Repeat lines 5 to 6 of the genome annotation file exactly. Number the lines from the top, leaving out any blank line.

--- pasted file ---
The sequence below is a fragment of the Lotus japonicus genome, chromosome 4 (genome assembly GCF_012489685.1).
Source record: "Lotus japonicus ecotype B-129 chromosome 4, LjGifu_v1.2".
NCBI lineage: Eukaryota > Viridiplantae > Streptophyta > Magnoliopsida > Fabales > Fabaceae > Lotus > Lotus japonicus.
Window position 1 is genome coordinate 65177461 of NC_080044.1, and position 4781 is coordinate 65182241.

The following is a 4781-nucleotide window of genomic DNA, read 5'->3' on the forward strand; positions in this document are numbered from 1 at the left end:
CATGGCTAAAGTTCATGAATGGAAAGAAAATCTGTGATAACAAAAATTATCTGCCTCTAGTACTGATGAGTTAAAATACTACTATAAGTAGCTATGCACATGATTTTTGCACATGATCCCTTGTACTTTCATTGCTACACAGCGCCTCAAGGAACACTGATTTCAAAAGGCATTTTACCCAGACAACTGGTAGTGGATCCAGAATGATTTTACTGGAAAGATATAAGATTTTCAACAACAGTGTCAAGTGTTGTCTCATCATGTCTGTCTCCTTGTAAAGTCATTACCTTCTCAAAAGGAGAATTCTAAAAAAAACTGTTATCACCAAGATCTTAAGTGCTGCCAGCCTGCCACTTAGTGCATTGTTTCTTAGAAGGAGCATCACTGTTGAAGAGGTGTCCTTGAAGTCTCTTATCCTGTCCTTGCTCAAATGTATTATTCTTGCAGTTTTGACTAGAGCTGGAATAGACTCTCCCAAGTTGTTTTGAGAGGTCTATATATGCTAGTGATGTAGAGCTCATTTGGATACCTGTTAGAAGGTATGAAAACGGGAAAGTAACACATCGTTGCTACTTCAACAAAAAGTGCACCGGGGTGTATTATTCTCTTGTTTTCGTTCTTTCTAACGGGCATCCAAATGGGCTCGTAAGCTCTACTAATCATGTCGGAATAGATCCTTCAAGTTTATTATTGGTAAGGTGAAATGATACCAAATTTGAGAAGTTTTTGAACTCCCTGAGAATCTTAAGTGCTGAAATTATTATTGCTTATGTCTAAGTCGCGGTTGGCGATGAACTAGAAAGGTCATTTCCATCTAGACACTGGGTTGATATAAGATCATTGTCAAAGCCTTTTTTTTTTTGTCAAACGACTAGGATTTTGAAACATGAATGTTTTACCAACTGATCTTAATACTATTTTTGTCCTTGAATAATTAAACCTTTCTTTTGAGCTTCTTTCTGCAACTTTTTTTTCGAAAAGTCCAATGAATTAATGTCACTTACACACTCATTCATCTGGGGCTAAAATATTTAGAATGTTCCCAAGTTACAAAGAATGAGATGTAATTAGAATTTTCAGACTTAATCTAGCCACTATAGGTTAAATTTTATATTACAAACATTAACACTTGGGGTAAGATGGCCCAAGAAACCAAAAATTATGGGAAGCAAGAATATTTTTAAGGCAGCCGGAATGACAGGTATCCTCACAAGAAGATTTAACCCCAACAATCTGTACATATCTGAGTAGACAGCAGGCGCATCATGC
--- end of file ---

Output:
The following is a 4781-nucleotide window of genomic DNA, read 5'->3' on the forward strand; positions in this document are numbered from 1 at the left end:
CATGGCTAAAGTTCATGAATGGAAAGAAAATCTGTGATAACAAAAATTATCTGCCTCTAGTACTGATGAGTTAAAATACTACTATAAGTAGCTATGCACATGATTTTTGCACATGATCCCTTGTACTTTCATTGCTACACAGCGCCTCAAGGAACACTGATTTCAAAAGGCATTTTACCCAGACAACTGGTAGTGGATCCAGAATGATTTTACTGGAAAGATATAAGATTTTCAACAACAGTGTCAAGTGTTGTCTCATCATGTCTGTCTCCTTGTAAAGTCATTACCTTCTCAAAAGGAGAATTCTAAAAAAAACTGTTATCACCAAGATCTTAAGTGCTGCCAGCCTGCCACTTAGTGCATTGTTTCTTAGAAGGAGCATCACTGTTGAAGAGGTGTCCTTGAAGTCTCTTATCCTGTCCTTGCTCAAATGTATTATTCTTGCAGTTTTGACTAGAGCTGGAATAGACTCTCCCAAGTTGTTTTGAGAGGTCTATATATGCTAGTGATGTAGAGCTCATTTGGATACCTGTTAGAAGGTATGAAAACGGGAAAGTAACACATCGTTGCTACTTCAACAAAAAGTGCACCGGGGTGTATTATTCTCTTGTTTTCGTTCTTTCTAACGGGCATCCAAATGGGCTCGTAAGCTCTACTAATCATGTCGGAATAGATCCTTCAAGTTTATTATTGGTAAGGTGAAATGATACCAAATTTGAGAAGTTTTTGAACTCCCTGAGAATCTTAAGTGCTGAAATTATTATTGCTTATGTCTAAGTCGCGGTTGGCGATGAACTAGAAAGGTCATTTCCATCTAGACACTGGGTTGATATAAGATCATTGTCAAAGCCTTTTTTTTTTTGTCAAACGACTAGGATTTTGAAACATGAATGTTTTACCAACTGATCTTAATACTATTTTTGTCCTTGAATAATTAAACCTTTCTTTTGAGCTTCTTTCTGCAACTTTTTTTTCGAAAAGTCCAATGAATTAATGTCACTTACACACTCATTCATCTGGGGCTAAAATATTTAGAATGTTCCCAAGTTACAAAGAATGAGATGTAATTAGAATTTTCAGACTTAATCTAGCCACTATAGGTTAAATTTTATATTACAAACATTAACACTTGGGGTAAGATGGCCCAAGAAACCAAAAATTATGGGAAGCAAGAATATTTTTAAGGCAGCCGGAATGACAGGTATCCTCACAAGAAGATTTAACCCCAACAATCTGTACATATCTGAGTAGACAGCAGGCGCATCATGC